And a Cuban dad- no offense to anyone else but…. He didn’t change a diaper, wash a dish, or clean any surface in the house until he was fifty. Up until he died, he would infuriate me by pushing his dinner dish in front of me when he was finished- on the assumption that it was my duty to take care of it. He was never handy. Things broke around him and stayed that way. But as a Dad, he was amazing.
I was cursed and blessed that he worked overnight at a textile mill when I was very young. He slept most of the day and wouldn’t let me stay outside with my friends, the rubiecitas, despite their mother’s entreaties and promises to watch over me. Even in those days of innocence, he was terrified something would happen to me.
Instead after lunch, he would wake up and take me along with him in his travels. We might stop at the hardware store (for what I don’t know) or at Dave’s Deli, or about once a week at the comic book store. It was a very dark, dingy candy store in an old Victorian tenement. The comics lined all the walls all the way up to the thirteen foot ceiling, so the owner would stand me on top of the Coke case. He always made a pit stop at the Cuban restaurant that had opened on the corner. Sometimes he made an exception and left me with my friends; others I tagged along. Whatever else, Dad would always order a cafecito. Then he would pour some for Macho in the saucer. It was like a mysterious ritual, known only to Cubans.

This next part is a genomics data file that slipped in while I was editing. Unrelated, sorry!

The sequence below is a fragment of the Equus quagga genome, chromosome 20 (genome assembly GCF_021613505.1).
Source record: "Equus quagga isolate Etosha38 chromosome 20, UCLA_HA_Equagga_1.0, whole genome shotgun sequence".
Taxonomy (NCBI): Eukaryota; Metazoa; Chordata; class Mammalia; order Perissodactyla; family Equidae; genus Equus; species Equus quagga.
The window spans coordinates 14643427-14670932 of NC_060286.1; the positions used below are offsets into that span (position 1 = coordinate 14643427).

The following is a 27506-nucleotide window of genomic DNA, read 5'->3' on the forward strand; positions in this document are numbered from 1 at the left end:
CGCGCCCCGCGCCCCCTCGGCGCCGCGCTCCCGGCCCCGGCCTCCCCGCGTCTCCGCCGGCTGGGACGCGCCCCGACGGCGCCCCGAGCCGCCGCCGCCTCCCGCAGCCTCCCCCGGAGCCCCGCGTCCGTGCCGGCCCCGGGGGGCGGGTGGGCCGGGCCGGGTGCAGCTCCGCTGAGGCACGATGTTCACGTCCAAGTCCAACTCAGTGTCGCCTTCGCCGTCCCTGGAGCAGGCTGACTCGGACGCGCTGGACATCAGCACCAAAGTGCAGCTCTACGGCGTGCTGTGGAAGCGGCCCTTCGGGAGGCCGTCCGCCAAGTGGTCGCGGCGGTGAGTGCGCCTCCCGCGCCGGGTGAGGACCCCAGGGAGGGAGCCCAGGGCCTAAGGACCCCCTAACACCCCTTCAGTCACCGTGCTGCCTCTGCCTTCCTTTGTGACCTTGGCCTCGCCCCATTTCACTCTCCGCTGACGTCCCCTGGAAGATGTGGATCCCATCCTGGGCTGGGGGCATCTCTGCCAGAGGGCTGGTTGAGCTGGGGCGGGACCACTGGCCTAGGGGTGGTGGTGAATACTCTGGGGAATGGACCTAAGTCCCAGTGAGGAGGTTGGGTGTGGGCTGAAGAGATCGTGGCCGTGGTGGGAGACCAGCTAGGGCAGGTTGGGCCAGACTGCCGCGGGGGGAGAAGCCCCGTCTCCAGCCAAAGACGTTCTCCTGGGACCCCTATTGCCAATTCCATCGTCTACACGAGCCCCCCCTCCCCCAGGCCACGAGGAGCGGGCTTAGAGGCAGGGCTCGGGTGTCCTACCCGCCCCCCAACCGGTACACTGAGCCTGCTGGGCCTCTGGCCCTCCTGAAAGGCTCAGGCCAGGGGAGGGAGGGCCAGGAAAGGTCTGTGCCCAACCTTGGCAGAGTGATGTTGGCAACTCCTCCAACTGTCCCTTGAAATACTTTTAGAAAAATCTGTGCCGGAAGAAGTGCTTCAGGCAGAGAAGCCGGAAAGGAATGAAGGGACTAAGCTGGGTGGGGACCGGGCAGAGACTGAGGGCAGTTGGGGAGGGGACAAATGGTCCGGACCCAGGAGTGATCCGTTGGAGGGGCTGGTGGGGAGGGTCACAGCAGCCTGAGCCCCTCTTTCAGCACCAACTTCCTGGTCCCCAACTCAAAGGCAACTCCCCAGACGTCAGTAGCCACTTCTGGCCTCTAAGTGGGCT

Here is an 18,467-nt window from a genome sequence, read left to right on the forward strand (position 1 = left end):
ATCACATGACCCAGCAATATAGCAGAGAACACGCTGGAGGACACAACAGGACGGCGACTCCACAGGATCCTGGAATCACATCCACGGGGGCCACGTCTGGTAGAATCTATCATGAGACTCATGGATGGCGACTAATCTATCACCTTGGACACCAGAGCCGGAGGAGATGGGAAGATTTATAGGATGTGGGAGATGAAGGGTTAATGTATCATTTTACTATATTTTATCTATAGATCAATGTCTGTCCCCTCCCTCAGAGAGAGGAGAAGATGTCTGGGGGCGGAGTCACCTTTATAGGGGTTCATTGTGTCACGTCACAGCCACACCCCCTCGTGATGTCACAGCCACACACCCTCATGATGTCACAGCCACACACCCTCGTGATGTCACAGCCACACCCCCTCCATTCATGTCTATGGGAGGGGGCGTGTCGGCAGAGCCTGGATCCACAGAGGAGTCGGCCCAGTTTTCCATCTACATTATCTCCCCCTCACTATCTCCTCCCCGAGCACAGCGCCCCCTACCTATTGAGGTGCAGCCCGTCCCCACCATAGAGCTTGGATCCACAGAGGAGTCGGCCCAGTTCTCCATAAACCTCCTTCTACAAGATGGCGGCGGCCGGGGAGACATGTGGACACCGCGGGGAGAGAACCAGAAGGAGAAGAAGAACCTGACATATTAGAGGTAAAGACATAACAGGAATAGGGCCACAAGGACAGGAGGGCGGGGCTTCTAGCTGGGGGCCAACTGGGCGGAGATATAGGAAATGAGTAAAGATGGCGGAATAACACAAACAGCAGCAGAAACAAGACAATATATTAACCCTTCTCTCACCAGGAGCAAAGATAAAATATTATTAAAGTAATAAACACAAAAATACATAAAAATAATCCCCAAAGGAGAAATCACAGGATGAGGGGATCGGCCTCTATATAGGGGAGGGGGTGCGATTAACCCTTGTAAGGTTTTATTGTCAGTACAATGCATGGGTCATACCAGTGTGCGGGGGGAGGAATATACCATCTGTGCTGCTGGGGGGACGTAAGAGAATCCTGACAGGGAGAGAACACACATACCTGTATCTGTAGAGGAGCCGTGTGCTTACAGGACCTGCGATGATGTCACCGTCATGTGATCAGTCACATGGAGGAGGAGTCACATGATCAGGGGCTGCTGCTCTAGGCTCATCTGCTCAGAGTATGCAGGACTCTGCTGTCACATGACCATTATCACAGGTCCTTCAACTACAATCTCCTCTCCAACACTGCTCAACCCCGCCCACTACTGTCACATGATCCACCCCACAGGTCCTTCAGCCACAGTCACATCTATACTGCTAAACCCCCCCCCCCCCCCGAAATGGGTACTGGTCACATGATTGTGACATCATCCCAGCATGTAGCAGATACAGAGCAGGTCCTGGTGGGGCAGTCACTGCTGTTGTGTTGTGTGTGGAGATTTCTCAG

He took me all sorts of places- theme parks, beaches, Yankee Stadium, even Miami. Once after a prolonged campaign, I got him to take the subway into Manhattan to see the dinosaurs at the Museum of Natural History. He was ridiculous when it came to school. A stellar report card would result in a speech. Why wasn’t it a hundred? Didn’t he get me everything I wanted? And what was the only thing he asked of me? It was tough, because there was nothing I asked for that I didn’t get.
He was already dying when he would come early on a Saturday morning to take his beloved granddaughter to practices of The Nutcracker because her working mother had refused, when he would pick her up after school and make her BLT’s, when he took us to get a Christmas tree the first holiday after my marriage broke up, and my daughter and I were like refugees from some godforsaken country: broke, alone, disconsolate.
When he did die, I remember thinking, all common sense flown: “Who’s gonna make me homemade hot chocolate when I come in from playing in the snow?” No one was ever again going to have the irritating habit of pushing my hair behind my ears and asking my mother, “Isn’t she beautiful, Rosa?” I would never again feel safe quite the way I had all those years with him behind me.
So Fathers’ Days are sad for me. I find comfort, though, when I see my brother with his daughters- the same tenderness, indulgence, protectiveness. And then I think to myself, “He’s really not dead.” Fathers, too, touch the future.